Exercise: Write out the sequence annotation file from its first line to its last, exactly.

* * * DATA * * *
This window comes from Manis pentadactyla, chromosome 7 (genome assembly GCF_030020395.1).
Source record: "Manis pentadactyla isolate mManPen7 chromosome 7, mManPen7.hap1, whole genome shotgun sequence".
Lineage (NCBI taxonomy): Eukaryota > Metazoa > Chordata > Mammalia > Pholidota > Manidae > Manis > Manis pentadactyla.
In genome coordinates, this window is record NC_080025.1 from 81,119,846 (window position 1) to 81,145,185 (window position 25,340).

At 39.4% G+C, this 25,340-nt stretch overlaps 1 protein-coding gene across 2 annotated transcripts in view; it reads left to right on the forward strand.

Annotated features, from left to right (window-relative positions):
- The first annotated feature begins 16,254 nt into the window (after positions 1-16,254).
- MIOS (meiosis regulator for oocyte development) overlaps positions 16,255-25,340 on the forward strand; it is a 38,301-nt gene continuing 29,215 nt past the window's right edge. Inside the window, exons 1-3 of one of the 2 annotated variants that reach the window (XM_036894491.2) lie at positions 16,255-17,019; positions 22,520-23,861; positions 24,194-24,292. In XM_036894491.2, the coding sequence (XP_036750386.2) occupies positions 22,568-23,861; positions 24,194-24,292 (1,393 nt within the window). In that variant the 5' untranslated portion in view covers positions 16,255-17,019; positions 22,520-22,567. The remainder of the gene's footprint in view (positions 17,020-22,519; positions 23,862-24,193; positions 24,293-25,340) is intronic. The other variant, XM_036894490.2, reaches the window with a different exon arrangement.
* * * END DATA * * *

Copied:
This window comes from Manis pentadactyla, chromosome 7 (genome assembly GCF_030020395.1).
Source record: "Manis pentadactyla isolate mManPen7 chromosome 7, mManPen7.hap1, whole genome shotgun sequence".
Lineage (NCBI taxonomy): Eukaryota > Metazoa > Chordata > Mammalia > Pholidota > Manidae > Manis > Manis pentadactyla.
In genome coordinates, this window is record NC_080025.1 from 81,119,846 (window position 1) to 81,145,185 (window position 25,340).

At 39.4% G+C, this 25,340-nt stretch overlaps 1 protein-coding gene across 2 annotated transcripts in view; it reads left to right on the forward strand.

Annotated features, from left to right (window-relative positions):
- The first annotated feature begins 16,254 nt into the window (after positions 1-16,254).
- MIOS (meiosis regulator for oocyte development) overlaps positions 16,255-25,340 on the forward strand; it is a 38,301-nt gene continuing 29,215 nt past the window's right edge. Inside the window, exons 1-3 of one of the 2 annotated variants that reach the window (XM_036894491.2) lie at positions 16,255-17,019; positions 22,520-23,861; positions 24,194-24,292. In XM_036894491.2, the coding sequence (XP_036750386.2) occupies positions 22,568-23,861; positions 24,194-24,292 (1,393 nt within the window). In that variant the 5' untranslated portion in view covers positions 16,255-17,019; positions 22,520-22,567. The remainder of the gene's footprint in view (positions 17,020-22,519; positions 23,862-24,193; positions 24,293-25,340) is intronic. The other variant, XM_036894490.2, reaches the window with a different exon arrangement.